I am fascinated by the unravelling of General Stanley McChrystal. Not having met the man personally, I have only the media reports to go by. Based on this, three lessons on how to stay on top occurred me, all of which apply to business leaders and managers.
It can turn on a dime
General McChrystal went from being heralded as a star performer one day to being out of a job the next. On his way up, he was portrayed as the tough but effective leader who was turning around the situation in Afghanistan, a tall order indeed. Now the negative stories come out, and we hear that this was just the latest in a series of similar “accidents waiting to happen.” The truth is probably somewhere in between.
The lesson for the rest of us is that public opinion is fickle, and it takes years of effort to make it to the top, but only moments for it to unravel. Enjoy the highs but don’t get too high, and don’t get too down about the lows. Try to keep it real.
No matter how senior you are you still need to manage upward
Despite his many strengths, it seems the General was pretty bad at managing upward. He committed a cardinal sin from which it is very hard to recover, and that is bad-mouthing your boss (or in this case, your boss’ boss plus many others) in public. And, by the way, his boss’ boss just happens to be the President of the United States. What was the General thinking? The point is that he probably wasn’t. If General McChrystal was really the best that we had in Afghanistan, then it is sad (perhaps even maddening) to see him make such a careless error that not only destroyed his career, but also leaves the rest of the world in the lurch.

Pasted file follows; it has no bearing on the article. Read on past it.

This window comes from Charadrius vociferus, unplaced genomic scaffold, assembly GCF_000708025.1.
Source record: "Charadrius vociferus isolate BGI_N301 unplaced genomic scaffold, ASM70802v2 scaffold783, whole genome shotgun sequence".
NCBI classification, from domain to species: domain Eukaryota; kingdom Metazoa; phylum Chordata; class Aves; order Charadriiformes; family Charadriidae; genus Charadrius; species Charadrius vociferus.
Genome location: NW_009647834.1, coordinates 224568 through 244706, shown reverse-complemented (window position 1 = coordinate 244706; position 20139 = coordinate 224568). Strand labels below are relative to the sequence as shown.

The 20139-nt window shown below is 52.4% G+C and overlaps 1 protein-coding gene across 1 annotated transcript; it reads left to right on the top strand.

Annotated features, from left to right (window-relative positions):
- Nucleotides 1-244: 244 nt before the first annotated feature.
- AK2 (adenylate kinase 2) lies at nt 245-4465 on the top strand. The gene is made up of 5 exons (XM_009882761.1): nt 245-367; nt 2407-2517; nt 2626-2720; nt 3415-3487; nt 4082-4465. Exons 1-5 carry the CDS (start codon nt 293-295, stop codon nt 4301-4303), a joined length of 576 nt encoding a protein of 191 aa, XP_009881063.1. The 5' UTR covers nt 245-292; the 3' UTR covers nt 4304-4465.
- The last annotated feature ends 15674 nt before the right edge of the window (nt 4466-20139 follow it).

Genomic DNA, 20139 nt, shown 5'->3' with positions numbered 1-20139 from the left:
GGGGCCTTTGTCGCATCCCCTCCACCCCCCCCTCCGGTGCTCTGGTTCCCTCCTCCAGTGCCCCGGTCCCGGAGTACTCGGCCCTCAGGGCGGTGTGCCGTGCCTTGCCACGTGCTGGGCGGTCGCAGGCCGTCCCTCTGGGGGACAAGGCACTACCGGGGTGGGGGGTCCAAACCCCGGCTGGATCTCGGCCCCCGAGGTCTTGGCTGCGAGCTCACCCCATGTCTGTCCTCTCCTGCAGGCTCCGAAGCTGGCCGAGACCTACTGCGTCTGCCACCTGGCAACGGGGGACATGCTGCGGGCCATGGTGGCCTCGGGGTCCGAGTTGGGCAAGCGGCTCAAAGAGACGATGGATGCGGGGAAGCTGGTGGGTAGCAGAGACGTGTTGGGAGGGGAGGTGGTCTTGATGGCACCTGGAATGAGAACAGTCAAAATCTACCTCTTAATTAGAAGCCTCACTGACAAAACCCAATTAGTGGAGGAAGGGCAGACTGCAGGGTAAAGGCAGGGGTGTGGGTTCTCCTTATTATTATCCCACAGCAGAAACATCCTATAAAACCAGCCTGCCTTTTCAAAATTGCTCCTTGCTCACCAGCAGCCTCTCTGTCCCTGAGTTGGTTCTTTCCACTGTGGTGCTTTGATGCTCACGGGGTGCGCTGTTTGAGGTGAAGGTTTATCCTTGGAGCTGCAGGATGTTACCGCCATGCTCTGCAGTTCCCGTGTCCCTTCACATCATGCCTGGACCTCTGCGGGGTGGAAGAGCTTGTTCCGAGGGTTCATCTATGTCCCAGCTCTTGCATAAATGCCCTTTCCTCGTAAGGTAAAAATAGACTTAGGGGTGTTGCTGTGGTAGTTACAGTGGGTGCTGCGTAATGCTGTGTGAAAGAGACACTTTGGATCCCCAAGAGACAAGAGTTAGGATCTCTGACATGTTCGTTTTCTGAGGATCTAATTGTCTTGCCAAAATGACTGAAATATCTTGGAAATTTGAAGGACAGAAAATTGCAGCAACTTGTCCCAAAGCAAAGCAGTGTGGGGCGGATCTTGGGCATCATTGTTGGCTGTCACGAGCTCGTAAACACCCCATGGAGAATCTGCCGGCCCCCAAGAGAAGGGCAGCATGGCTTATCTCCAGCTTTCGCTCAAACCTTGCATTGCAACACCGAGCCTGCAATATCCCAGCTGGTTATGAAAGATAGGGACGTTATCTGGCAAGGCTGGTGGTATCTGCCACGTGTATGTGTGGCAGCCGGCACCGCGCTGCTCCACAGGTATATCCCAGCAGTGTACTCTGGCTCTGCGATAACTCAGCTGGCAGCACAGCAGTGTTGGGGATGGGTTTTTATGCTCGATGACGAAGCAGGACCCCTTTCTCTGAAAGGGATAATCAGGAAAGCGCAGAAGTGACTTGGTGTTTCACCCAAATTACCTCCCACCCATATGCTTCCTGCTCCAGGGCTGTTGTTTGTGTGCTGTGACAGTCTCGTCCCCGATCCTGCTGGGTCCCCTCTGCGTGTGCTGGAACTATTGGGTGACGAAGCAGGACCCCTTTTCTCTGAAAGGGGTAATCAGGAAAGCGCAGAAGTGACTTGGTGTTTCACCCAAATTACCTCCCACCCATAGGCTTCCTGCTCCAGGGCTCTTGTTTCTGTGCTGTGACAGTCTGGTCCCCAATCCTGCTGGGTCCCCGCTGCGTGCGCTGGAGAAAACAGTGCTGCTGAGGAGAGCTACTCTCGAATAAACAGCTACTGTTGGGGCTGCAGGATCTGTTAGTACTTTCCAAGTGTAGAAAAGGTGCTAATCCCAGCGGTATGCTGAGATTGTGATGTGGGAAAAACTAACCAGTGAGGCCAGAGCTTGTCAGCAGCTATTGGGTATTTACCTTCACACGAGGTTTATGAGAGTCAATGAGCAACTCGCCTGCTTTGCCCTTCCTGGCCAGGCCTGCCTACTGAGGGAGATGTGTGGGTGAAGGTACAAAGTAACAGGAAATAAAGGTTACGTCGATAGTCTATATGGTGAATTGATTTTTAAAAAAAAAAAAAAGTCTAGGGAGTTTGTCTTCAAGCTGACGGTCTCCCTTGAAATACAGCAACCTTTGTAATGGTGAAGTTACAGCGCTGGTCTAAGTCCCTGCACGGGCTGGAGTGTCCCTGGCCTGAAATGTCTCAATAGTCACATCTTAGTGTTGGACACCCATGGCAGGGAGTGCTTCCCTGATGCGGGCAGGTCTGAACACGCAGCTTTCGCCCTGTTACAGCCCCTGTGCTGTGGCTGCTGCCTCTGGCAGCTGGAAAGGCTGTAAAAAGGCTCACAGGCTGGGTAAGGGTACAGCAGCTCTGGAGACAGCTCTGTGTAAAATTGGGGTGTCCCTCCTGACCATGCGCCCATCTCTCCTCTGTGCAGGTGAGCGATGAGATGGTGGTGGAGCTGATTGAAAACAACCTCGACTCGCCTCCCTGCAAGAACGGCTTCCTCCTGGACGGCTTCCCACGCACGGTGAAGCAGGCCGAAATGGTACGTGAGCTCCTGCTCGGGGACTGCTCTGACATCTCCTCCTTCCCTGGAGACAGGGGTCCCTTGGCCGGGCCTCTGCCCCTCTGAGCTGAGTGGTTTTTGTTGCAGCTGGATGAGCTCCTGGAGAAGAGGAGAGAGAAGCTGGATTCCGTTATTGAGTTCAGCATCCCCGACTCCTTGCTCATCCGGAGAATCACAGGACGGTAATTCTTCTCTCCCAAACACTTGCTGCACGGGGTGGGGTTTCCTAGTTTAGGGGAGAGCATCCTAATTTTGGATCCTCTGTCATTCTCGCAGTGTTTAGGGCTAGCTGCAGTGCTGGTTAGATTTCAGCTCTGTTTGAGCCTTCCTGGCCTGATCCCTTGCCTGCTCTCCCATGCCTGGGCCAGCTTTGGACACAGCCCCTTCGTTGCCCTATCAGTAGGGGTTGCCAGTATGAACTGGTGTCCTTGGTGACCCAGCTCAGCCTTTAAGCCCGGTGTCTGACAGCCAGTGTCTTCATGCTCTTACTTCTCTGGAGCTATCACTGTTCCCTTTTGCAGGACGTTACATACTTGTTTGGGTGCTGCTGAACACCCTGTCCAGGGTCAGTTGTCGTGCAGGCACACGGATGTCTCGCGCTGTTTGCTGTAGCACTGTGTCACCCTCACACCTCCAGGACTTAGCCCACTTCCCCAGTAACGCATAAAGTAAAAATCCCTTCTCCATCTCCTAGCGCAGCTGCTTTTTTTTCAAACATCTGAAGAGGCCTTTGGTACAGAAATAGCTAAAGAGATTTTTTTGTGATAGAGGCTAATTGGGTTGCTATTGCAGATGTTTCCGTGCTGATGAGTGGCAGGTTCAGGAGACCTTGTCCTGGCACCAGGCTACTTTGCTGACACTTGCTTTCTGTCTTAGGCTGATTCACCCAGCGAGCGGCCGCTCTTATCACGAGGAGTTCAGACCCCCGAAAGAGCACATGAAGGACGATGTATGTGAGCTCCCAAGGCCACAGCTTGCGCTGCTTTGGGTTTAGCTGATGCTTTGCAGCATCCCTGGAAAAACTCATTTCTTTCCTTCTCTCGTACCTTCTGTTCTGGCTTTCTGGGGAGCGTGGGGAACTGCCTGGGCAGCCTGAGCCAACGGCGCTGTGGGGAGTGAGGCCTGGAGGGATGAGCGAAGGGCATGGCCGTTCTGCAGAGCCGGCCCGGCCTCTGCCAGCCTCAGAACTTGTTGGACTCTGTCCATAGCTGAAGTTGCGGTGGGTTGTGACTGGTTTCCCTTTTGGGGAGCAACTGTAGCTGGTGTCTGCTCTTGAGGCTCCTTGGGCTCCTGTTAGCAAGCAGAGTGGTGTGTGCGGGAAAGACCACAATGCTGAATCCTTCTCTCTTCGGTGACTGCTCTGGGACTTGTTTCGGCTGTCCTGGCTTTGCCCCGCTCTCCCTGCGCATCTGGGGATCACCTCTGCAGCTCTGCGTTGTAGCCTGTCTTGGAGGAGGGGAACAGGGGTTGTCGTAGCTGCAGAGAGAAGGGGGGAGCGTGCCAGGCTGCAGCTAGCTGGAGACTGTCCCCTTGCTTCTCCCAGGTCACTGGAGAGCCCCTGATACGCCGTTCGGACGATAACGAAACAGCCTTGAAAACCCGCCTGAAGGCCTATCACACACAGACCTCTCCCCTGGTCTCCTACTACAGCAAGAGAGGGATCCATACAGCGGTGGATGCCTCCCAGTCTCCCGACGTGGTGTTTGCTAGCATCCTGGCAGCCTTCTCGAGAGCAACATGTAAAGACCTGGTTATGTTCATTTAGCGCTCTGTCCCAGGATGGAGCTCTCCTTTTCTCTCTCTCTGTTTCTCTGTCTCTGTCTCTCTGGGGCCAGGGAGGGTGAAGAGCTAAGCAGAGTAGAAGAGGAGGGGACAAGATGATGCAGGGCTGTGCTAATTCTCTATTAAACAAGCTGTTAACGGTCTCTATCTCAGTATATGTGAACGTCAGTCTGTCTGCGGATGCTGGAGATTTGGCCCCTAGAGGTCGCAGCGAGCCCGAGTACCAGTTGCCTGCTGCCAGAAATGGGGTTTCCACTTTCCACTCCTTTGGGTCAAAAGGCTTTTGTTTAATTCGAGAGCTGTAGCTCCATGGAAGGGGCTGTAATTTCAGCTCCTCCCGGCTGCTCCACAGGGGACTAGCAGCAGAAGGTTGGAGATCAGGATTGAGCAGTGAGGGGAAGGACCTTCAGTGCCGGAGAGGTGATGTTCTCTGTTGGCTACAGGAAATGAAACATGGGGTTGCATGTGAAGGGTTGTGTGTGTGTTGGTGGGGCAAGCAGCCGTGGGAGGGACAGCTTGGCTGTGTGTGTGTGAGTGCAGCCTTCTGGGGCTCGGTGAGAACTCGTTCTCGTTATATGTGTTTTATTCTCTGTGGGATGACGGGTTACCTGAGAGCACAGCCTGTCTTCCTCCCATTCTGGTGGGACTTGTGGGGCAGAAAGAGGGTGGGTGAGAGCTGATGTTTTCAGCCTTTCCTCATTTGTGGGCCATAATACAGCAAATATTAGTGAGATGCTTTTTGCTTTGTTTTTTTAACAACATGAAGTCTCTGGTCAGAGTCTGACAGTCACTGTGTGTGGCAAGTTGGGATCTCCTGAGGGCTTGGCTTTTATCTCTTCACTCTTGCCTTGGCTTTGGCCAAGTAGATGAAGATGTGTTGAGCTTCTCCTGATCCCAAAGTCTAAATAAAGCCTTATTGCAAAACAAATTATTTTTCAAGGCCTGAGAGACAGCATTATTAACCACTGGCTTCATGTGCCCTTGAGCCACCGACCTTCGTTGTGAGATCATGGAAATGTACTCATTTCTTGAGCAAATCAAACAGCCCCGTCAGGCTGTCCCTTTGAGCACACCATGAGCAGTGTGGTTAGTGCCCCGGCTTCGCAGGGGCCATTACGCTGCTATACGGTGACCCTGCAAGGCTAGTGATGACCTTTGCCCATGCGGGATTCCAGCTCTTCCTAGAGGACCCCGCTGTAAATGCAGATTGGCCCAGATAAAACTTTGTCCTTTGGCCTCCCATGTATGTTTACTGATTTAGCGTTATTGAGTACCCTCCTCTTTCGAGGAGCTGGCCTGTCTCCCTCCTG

Displaying respect for your boss or at least not showing disrespect in public is pretty basic stuff. For most people, it is common sense. For a man who was called “The Boss”, maybe it all goes to one’s head at a certain point. Or maybe he didn’t understand that he was in an interview type situation, and maybe he trusted a journalist to hold back on a scoop when that is not part of their job description.
The takeaway here is that you are unlikely to win by bad-mouthing your superiors in public, and it is safest to assume that anytime you are with at least one other human being (other than, say, your mother), what you say can and will be repeated in a way that you do not control. If you have a disagreement with your boss, by all means find a way to express it privately and constructively. And whatever you say, keep it professional.
Help your stars stay on track
Finally, the lesson for leaders and managers is that even (or perhaps especially) star performers can push it too far and it is our job to help keep the stars on track. We all have seen people in our organizations whose foibles and dysfunctional characteristics are tolerated or even overlooked because they bring such value in other areas. However, this is a risky strategy as General McChrystal’s example shows.
Even the best of producers can cross the line into the realm of no return, and when this happens, both the organization and the individual lose. While the quid pro quo for brilliance in one dimension may well be dysfunction in another, it is worth trying to help high potential people address these aspects.
Granted, it is not always easy to get a strong-minded senior person with a track record of success to change. The trick is to knowing how and when to help them exercise their own emotional intelligence to keep their flaws under control, or at least within acceptable limits. In this situation, General McChrystal’s boss, General Petraeus, has now had to take a demotion and step in to take on the Afghanistan role himself. Not ideal. The question is whether he could he have managed General McChrystal better along the way?
Let’s see how the General McChrystal does going forward, but hopefully he will also one day be a shining example of how one can recover from such a fall.